Some participants identified that young people who do not possess the necessary skills to manage the dissolution of an intimate relationship can perceive their future in a negative manner, which can influence suicide.  Given previous research (such as Beautrais, 2001) this was an expected result.  Of significance, participants identified how the loss of a first relationship, or being in a relationship that was sporadic, could have a negative impact.  This is similar to research by Sprecher, Felmlee, Metts, Fehr, and Vanni (1998) who found that the level of commitment a young person had in their relationship, was related to their distress in the period immediately following the dissolution.  In addition, high distress levels are due to relatively poor coping skills during a crisis (Mikulincer, Florian, & Weller, 1993).

Overall, it was the dynamics of the relationship, with someone considered a bully or an intimate partner, and the manner in which they perceived the relationship, that participants believed led an individual to contemplate suicide.

Internal Factorsparticipants attempted to understand the context of another young person’s suicide by considering internal psychological factors.  There were two subthemes: depressive disorders and coping skills.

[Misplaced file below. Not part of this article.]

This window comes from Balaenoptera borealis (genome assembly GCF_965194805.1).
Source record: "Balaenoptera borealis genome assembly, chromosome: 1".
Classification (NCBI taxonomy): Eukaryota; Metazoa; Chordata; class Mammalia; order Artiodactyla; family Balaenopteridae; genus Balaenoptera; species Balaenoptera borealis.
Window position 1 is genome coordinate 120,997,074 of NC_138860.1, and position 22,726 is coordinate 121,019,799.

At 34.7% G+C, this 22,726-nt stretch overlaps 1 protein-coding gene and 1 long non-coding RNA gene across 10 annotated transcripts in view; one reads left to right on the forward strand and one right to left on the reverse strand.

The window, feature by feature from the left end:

In general, participants believed that a young person’s emotional state significantly influenced suicidality, particularly depressive disorders.  While this is consistent with previous research, which has identified a correlation between depressive disorders and suicide (such as Brent et al., 1993, & Fisher, 1999), some participants believed there was a causal relationship.  Participant’s reported their knowledge on this relationship had typically been acquired from the media.  

Given this, it is necessary to clarify the relationship between depressive disorders and suicide for the general public of New Zealand.  If young people living in New Zealand believe that suicide results from depressive disorders this will limit those who do not have a depressive disorder in seeking support. 

Furthermore, participants identified that young people have limited coping skills and experience required for regulating internal distress.  There was a similarity with the themes identified by Roen et al. (2008), such as young people attempting suicide because they view it as a viable option and suicide being trivialised.  This is possibly attributable to the high rates of youth suicide within New Zealand, which appears to normalise the occurrence.